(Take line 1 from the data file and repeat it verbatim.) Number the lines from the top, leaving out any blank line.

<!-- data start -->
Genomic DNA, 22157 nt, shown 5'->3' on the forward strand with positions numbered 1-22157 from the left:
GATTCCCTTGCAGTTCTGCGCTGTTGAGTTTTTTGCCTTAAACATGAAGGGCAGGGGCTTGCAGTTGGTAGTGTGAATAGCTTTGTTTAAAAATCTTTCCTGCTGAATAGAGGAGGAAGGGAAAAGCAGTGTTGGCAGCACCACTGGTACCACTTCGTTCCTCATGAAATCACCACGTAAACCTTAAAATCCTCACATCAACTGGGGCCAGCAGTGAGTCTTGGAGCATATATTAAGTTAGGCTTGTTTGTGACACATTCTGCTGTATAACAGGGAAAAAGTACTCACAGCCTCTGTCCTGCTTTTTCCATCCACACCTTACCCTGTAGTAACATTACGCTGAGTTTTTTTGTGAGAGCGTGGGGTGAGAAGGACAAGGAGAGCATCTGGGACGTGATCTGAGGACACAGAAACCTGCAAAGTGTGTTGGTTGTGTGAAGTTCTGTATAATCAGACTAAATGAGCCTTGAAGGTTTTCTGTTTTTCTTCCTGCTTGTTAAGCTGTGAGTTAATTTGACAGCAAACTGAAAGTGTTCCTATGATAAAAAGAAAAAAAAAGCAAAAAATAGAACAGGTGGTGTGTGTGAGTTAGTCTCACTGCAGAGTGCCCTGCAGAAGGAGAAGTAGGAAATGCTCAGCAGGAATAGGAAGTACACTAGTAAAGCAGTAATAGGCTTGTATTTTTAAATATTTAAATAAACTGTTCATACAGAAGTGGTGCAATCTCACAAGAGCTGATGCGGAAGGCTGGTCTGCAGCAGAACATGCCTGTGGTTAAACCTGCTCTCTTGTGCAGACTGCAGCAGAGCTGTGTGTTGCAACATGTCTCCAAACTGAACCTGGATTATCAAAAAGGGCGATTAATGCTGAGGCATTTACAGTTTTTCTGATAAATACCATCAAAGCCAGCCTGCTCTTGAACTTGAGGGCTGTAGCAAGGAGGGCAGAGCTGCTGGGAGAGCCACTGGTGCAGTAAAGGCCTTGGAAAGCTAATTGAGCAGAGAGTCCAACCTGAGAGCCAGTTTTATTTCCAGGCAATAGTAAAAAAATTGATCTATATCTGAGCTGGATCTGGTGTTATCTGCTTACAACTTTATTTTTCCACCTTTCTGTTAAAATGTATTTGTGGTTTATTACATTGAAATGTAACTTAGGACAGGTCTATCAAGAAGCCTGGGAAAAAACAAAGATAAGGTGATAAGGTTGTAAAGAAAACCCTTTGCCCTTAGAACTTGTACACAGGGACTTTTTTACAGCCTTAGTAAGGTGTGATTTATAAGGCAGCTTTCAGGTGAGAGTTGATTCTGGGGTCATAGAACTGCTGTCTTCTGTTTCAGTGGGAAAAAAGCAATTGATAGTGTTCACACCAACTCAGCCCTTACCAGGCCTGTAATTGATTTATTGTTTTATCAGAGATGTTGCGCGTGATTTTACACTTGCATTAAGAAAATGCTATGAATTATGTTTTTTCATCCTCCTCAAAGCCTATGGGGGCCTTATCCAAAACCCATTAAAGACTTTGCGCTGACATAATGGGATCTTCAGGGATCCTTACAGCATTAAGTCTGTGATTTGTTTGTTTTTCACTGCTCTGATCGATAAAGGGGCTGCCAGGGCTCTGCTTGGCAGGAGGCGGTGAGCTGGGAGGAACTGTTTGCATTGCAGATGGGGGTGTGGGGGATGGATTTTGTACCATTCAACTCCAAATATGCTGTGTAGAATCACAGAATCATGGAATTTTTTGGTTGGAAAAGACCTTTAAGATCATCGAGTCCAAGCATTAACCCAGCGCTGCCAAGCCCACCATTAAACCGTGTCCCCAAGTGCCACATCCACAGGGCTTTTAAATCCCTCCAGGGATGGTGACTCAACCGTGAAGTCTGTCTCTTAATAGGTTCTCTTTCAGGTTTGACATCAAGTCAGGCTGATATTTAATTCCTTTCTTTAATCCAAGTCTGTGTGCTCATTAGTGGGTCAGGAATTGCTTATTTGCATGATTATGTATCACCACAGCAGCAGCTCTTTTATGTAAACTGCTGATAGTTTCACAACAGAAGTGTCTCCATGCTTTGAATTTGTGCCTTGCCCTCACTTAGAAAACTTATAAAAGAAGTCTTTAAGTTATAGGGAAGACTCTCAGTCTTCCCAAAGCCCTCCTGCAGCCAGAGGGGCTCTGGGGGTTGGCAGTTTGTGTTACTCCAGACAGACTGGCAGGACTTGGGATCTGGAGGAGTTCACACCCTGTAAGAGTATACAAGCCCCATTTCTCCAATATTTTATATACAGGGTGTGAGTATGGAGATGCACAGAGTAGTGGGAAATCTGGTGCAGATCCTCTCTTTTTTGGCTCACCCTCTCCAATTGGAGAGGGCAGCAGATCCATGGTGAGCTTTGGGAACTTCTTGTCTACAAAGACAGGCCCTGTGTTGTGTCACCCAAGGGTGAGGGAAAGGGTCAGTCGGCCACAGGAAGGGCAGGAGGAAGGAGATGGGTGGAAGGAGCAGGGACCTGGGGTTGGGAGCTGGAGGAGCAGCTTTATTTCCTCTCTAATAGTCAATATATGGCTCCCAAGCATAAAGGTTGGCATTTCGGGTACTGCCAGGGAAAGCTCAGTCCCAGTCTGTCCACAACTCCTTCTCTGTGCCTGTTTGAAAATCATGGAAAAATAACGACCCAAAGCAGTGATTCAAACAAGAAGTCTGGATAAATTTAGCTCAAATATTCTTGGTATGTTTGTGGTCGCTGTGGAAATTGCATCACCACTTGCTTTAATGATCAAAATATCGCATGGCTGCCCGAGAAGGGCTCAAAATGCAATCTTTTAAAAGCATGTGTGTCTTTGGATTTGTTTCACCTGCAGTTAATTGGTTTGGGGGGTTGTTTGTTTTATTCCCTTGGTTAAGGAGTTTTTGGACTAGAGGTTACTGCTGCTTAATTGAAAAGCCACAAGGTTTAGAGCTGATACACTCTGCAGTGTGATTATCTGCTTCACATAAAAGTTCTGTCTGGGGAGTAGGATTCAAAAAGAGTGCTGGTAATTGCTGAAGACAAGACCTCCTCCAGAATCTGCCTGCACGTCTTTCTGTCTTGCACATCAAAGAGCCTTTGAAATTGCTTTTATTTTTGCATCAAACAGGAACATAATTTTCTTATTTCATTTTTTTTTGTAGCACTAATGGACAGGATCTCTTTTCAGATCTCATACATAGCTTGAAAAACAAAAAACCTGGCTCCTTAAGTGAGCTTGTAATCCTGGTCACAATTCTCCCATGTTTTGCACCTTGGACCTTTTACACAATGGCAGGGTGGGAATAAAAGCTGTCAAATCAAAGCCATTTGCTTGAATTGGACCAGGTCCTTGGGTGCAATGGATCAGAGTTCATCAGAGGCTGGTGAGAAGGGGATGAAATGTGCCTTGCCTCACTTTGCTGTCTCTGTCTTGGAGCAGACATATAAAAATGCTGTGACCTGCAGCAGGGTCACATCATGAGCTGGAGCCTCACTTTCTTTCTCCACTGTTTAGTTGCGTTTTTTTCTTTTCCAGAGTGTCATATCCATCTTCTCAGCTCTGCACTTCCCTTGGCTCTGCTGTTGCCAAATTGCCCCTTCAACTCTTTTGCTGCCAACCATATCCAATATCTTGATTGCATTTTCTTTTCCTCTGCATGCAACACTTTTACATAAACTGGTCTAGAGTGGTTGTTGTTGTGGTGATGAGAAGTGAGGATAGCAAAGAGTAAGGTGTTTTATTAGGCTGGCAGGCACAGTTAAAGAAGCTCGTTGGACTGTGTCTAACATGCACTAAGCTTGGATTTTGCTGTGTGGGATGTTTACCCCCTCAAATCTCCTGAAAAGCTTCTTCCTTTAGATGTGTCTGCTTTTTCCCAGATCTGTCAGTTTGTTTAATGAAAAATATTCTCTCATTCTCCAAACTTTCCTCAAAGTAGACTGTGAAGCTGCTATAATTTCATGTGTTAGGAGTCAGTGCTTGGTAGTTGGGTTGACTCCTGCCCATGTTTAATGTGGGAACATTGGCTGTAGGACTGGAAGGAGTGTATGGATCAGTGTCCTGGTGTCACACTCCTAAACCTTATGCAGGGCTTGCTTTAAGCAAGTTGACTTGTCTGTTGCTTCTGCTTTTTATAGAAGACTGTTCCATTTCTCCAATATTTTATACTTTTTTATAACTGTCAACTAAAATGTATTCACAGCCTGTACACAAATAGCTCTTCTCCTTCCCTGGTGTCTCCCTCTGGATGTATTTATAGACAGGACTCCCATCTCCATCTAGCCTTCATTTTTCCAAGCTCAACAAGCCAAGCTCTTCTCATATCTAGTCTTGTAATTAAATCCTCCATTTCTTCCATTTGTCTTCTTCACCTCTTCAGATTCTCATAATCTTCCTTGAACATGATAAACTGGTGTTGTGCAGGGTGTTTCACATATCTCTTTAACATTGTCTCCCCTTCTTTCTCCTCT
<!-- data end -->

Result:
Genomic DNA, 22157 nt, shown 5'->3' on the forward strand with positions numbered 1-22157 from the left: